When it comes to driving safely, there are really only two basic approaches you can take as an individual: one is to use safer vehicles (e.g., driving safer cars with side airbags, ESC, and winter tires in cold weather), and the other is to drive more safely (e.g., by following the speed limit or avoiding rural roads). Or as I’ve put it elsewhere, you can either avoid driving entirely, drive as little as possible, or drive the safest vehicles you can justify. It’s really that simple. But let’s go into the details, because it’s never that simple.
I talk a lot about safe vehicle choices because for most people, choosing a safer vehicle is easier than adjusting driving habits. However, it’s important to note that you can get the same safety benefits from changing how you interact with the roadway and your vehicle as you do from the vehicle you choose. In fact, you’ve probably heard it before, but the most important driver safety feature is the part between your ears. Now this doesn’t mean that you should go off and ride a motorcycle or drive a car made in the 80s (or older) as long as you do so carefully; I always advocate at least a few basic safety features no matter how careful you are as a driver (e.g., Safety Level 1, or ideally Safety Level 2). However, once you’ve got a reasonably safe vehicle, it’s worth taking a long look at how and why you drive, as the more behavioral changes you can put into place, the safer you and your loved ones will be whenever you get into a vehicle.
What’s most important from my end as a driver?
Looking at the 80 / 20 rule, there are a few big changes you can make as a driver that make the lion’s share of a difference in your safety as a driver and in the safety of your passengers. Driving sober (i.e., without a drop of alcohol or other drugs in your body), driving restrained (and making sure every other occupant is also restrained), driving without a cell phone (not even the hands-free kind), and driving at or below the speed limit 100% of the time will automatically make you a safer driver than 99% of other drivers on the road, because 99% of other drivers on the road break at least one of those rules every single time they drive. You’ll be a safer driver than nearly everyone else on the road because speeding, alcohol or drugs, distracted driving, or a lack of seat belt use are implicated in nearly every fatal crash on our roadways. If you aren’t doing any of these things, you’re far ahead of the game.
But what about everyone else on the road?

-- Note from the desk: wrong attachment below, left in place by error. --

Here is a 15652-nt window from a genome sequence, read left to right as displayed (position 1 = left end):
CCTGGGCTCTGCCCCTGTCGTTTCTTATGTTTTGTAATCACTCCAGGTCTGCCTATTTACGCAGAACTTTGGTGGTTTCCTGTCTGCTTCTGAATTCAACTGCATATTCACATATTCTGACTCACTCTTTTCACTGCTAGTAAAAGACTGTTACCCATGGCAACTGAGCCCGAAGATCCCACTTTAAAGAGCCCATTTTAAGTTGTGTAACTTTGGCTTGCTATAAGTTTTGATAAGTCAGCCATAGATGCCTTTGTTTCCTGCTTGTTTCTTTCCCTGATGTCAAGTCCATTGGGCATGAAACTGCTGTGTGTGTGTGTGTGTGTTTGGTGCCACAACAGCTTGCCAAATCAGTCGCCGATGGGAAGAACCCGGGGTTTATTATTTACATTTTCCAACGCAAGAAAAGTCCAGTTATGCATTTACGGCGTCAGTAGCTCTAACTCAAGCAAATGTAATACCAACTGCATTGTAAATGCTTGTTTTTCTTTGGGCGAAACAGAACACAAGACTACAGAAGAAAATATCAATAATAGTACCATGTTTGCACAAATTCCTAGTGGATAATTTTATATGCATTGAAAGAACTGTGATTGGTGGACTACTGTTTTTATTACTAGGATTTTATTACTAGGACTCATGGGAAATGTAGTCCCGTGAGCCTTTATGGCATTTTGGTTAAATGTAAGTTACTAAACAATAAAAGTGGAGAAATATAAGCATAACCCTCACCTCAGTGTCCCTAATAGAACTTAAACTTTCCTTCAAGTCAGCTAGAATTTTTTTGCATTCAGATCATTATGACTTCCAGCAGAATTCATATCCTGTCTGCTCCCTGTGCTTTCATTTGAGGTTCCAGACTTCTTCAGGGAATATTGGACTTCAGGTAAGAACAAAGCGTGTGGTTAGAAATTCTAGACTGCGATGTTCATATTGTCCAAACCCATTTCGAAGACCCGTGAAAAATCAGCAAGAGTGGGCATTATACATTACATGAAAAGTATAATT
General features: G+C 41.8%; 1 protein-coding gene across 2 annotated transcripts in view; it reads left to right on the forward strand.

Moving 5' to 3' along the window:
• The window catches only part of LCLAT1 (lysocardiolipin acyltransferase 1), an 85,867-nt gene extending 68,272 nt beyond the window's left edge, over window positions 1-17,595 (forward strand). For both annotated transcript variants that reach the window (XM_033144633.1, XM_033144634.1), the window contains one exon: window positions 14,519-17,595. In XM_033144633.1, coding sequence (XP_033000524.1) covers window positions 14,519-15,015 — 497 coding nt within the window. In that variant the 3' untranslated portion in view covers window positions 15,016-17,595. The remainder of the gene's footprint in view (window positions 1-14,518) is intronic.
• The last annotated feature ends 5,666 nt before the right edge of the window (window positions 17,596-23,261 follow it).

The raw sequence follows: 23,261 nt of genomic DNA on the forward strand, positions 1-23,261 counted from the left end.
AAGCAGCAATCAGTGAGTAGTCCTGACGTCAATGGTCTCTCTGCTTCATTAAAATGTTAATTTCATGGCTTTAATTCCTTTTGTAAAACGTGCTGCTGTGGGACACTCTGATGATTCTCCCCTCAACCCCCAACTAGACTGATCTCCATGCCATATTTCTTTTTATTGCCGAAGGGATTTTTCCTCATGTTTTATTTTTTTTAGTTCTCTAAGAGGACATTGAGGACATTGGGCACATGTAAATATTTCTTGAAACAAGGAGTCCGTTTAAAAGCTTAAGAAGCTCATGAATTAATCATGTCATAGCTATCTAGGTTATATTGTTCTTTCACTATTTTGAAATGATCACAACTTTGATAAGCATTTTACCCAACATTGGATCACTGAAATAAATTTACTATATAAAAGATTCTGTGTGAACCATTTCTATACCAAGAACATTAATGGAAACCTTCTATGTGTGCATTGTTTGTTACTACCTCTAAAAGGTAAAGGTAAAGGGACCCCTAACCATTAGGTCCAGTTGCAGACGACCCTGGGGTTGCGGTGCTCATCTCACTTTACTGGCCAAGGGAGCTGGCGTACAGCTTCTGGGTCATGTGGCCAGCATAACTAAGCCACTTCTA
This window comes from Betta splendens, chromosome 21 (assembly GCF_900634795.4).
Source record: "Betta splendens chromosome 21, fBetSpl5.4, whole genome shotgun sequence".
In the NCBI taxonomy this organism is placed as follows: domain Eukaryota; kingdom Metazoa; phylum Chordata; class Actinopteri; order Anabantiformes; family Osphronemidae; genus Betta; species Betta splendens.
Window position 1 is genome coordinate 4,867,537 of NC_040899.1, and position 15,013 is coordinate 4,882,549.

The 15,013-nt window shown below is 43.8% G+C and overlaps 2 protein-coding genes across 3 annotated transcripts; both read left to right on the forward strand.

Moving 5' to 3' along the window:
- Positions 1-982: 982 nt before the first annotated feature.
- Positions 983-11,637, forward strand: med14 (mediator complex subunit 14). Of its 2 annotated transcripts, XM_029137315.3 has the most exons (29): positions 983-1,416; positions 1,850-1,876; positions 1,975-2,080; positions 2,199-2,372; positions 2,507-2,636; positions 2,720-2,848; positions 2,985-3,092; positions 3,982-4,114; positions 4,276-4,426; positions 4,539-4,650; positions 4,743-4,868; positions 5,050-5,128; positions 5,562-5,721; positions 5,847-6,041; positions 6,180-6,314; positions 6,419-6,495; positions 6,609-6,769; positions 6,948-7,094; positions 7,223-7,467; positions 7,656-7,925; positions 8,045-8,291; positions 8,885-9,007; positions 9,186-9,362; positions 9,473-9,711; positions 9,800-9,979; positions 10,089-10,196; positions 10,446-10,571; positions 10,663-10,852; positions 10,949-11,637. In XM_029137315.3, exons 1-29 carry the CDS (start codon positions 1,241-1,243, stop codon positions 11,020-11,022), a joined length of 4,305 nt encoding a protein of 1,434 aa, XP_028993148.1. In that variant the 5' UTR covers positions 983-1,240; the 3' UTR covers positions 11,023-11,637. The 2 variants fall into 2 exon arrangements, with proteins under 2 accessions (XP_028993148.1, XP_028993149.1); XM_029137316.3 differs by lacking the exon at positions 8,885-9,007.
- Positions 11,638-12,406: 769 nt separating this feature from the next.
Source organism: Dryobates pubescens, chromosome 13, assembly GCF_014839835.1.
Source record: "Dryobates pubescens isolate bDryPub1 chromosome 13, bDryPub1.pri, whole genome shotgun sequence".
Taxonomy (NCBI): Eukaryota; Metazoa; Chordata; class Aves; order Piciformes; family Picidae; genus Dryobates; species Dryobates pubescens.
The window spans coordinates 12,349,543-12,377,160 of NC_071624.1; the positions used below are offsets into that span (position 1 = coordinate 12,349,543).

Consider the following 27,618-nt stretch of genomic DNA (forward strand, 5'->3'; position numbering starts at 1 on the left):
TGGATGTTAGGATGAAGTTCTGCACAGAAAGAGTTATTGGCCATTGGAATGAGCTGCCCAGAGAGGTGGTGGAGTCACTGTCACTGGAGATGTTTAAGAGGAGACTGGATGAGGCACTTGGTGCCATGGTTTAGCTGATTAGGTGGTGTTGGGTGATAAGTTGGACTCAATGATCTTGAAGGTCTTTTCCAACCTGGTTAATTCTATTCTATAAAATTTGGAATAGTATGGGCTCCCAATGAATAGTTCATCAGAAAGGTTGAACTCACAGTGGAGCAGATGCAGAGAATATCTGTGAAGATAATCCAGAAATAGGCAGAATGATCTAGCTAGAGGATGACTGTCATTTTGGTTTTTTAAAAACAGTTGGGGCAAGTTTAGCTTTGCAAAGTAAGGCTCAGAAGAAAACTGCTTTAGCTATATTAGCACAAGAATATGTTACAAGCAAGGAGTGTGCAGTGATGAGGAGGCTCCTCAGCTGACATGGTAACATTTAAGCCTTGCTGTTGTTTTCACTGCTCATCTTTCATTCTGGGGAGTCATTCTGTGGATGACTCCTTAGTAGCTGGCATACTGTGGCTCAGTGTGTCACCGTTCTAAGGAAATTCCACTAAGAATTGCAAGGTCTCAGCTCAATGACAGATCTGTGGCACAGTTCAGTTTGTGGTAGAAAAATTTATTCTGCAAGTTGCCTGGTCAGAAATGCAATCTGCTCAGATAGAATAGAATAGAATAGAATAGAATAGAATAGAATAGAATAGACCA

Now, you can’t control what other drivers are doing, and given the information above, it doesn’t sound like they’re doing good things at all. But you can control what you’re doing in your car and how safely you’re driving. And that goes much, much farther than you might think. In fact, a full 50% of fatal crashes occur due to drivers leaving the roadway and crashing completely by themselves without any other vehicles involved. What does this mean for a careful driver?
It means that if you can follow the instructions above, along with a few others (e.g., using winter tires whenever temperatures are under 40 degrees), your chances of being involved in a single vehicle crash drop to almost zero. I won’t tell you that you’re guaranteed not to crash, because that’s not a guarantee any human can make. But I can tell you that your odds of being involved in a fatal crash by driving off the road or into a tree or telephone pole or house or cement barrier or off a bridge will be effectively zero, because it’s very hard to kill yourself while driving if you’re alert, attentive, sober, buckled in, and following the speed limit every single time you drive.
What about animals in the road, or medical conditions, or falling trees, or…?
It’s true that there are always random and tragic deaths that affect people each year while driving, even in single vehicle crash situations. I once profiled a case where an unfortunate lady was killed by a loose trailer tire from a passing vehicle in a different lane that happened to bounce her way and crashed through her windshield. The only way such a death could have been prevented (besides by the driver not being in that precise and unfortunate location at that instant) would have been by the trailer tire having been affixed more securely to its axle. However, statistically, these kinds of events are quite rare, and while it’s impossible to insure against every possibility, the steps above do still come into play for reducing your risks of death while driving in a wide range of situations.
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